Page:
Chuck Wendig, in his wonderful post on this subject, nails down the heart of this issue: “Character agency is, to me, a demonstration of the character’s ability to make decisions and affect the story. This character has motivations all her own. She is active more than she is reactive. She pushes on the plot more than the plot pushes on her. Even better, the plot exists as a direct result of the character’s actions.”
In other words, the character must drive the plot. Until you nail down just who your characters are and what they want, your plot will go nowhere. In this regard, you must give your characters permission to NOT BE PASSIVE.
I am an ‘outliner,’ but I am also a ‘pantser.’ By this I mean that I have an idea, a “What if…” moment, and that evolves into an outline, a guide that is the jumping off point. Once I begin writing, the story goes through a radical evolution, driven by the personalities who inhabit that world.
Because my work evolves drastically over the course of four drafts, the moment I set pen to paper, I start building a stylesheet, also known in the industry as a ‘bible,’ a list of names, places, and relationships, updating it as I go. This is critical so that in the editing process any subtle shifts of spellings or names (and a multitude of other horrible things) can be rectified and made consistent.
We begin with a static idea for the story. We think we know who goes where, what our characters will do, and we think we know how it will end.
You must give your plot structure. In other words, create a good story arc to begin with, but allow your characters to surprise you, taking the story indirections you didn’t originally envision.
We know that the way to avoid obviousness in a plot is to introduce a big threat. How our characters react to that threat should be unpredictable because they have agency.
When we give our characters agency, this threat removes the option of going about life as normal but leaves characters with several consequential choices, the final one of which will be made in a stressful situation.
I used the word consequential relating to the choices your characters must make. I chose that word intentionally. If there are no consequences for bad decisions a character might make, what is the story about?
Why would a random trip to a convenience store interest a reader if something out of the ordinary does not occur? After all—we go out for bread every day, and it’s not too exciting. Frankly, I’m not interested in reading about Bubba buying a loaf of bread. But make him the witness to a robbery and things begin to get interesting. Better yet, give him options:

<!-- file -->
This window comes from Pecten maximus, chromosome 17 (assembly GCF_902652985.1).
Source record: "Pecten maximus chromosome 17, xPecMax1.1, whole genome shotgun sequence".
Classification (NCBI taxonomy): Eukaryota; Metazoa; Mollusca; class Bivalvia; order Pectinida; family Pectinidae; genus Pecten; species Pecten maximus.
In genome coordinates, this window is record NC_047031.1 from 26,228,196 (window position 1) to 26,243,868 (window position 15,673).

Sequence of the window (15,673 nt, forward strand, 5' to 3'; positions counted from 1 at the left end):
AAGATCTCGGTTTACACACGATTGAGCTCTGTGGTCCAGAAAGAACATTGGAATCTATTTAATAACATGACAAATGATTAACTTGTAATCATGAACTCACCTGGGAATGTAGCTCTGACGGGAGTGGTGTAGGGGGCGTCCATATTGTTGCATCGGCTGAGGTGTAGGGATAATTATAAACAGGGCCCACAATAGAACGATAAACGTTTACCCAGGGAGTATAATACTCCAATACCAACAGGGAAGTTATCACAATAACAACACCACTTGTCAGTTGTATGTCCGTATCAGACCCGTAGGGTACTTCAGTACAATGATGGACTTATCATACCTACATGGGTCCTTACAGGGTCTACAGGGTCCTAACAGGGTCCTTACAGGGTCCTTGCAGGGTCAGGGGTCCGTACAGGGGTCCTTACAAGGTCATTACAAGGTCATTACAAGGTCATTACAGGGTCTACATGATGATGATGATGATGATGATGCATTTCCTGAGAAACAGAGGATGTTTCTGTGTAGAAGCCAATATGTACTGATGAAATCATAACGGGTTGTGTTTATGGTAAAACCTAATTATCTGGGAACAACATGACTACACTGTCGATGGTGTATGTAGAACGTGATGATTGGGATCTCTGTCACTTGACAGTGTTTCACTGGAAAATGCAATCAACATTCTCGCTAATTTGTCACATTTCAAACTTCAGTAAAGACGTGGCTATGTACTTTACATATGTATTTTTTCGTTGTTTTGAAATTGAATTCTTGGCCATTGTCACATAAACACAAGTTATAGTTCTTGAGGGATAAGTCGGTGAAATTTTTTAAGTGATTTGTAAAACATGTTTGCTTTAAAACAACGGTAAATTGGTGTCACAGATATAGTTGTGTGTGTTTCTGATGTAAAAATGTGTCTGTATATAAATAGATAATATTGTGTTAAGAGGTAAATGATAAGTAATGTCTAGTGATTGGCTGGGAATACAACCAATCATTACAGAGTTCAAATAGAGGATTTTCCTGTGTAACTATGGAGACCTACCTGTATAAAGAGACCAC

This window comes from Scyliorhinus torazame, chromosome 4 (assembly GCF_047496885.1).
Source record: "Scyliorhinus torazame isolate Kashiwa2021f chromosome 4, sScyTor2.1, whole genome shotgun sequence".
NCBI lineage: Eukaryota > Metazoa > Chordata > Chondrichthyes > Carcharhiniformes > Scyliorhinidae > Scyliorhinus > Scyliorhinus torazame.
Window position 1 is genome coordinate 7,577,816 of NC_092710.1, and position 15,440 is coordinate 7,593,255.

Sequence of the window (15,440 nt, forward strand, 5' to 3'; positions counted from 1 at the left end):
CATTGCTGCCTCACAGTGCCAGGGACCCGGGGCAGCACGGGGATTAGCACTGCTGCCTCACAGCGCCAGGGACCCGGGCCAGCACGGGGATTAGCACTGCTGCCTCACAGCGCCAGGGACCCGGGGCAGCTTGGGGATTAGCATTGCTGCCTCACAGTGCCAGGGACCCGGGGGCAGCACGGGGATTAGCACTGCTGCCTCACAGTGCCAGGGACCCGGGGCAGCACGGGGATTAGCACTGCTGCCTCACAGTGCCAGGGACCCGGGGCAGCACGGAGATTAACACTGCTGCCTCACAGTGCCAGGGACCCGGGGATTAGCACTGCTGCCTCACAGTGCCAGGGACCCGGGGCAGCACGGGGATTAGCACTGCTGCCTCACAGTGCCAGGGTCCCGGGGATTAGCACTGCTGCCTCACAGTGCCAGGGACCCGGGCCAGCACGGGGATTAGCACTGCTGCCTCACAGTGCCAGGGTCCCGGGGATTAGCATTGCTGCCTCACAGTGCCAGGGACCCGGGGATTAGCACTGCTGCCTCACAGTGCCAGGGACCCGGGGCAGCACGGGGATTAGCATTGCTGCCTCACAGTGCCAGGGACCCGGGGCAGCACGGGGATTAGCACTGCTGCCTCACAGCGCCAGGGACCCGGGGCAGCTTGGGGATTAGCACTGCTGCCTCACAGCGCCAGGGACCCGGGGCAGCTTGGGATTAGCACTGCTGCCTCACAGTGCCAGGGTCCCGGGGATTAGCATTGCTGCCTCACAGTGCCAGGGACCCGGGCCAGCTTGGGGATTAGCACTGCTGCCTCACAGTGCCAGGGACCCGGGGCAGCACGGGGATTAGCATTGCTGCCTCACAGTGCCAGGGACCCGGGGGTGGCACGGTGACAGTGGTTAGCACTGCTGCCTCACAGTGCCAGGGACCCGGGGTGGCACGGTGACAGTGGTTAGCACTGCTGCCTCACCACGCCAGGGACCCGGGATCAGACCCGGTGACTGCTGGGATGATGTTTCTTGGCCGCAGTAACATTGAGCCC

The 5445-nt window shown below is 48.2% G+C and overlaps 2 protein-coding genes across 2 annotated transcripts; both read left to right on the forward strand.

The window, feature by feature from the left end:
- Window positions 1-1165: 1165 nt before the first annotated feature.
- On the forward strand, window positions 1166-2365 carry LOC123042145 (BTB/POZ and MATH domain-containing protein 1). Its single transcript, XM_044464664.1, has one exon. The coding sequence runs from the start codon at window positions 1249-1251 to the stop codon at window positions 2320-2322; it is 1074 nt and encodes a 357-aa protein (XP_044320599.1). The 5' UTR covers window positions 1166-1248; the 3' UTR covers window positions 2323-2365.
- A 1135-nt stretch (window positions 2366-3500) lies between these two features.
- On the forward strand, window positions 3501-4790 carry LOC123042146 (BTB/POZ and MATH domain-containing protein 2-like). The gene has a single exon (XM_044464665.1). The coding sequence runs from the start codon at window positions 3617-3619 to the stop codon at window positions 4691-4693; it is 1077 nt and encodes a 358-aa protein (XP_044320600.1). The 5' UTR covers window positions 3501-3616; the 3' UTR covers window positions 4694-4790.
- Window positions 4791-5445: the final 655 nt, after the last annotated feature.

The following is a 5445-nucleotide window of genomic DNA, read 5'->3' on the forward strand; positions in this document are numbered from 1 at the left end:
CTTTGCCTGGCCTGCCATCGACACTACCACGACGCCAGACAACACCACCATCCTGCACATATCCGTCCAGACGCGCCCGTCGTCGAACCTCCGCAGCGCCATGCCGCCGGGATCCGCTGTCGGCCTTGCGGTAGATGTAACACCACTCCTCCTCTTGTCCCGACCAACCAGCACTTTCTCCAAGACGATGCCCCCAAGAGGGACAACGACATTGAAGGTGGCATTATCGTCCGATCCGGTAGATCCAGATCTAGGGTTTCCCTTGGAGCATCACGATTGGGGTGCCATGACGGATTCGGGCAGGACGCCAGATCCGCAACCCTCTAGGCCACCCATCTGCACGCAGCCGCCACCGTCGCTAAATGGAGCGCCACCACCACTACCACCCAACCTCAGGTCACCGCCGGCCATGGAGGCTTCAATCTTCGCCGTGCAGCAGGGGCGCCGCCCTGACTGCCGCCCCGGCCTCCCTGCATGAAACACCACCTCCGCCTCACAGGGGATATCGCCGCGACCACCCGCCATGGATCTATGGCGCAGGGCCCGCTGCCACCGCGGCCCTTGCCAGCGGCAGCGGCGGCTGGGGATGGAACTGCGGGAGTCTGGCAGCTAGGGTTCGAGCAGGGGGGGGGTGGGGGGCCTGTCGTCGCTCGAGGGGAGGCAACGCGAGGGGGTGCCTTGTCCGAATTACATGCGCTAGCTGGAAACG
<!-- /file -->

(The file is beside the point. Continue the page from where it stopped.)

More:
- Bubba can hide and wait for the intruders to leave.
- Bubba can decide to be a hero.
- What other options does Bubba have? What does he see when he looks around the store?
Whatever Bubba chooses to do, there will be consequences. If things go awry, he could become a hostage. If he goes unnoticed but tells the police what he knows, he and his family could be in danger.
Once he is in the middle of these consequences, Bubba will have more crisis points to face, and a lack of bread for toast will only be one of them. He will have many decisions to make, and each choice will drive the plot.
The obstacles your characters face and the choices they make in those situations are the story. Giving your characters an active role and allowing them agency is what drives a great, absorbing story.
Quotes and Attributions:
Quote from JUST WHAT THE HUMPING HECK IS “CHARACTER AGENCY,” ANYWAY? ©2014 Chuck Wendig, posted June 03, 2014 http://terribleminds.com/ramble/2014/06/03/just-what-the-humping-heck-is-character-agency-anyway/ accessed July 25, 2017.
#amwriting: ensuring consistency: the stylesheet, © 2016 Connie J. Jasperson, posted August 3, 2016 https://conniejjasperson.com/2016/08/03/amwriting-ensuring-consistency-the-stylesheet/ accessed July 25, 2017.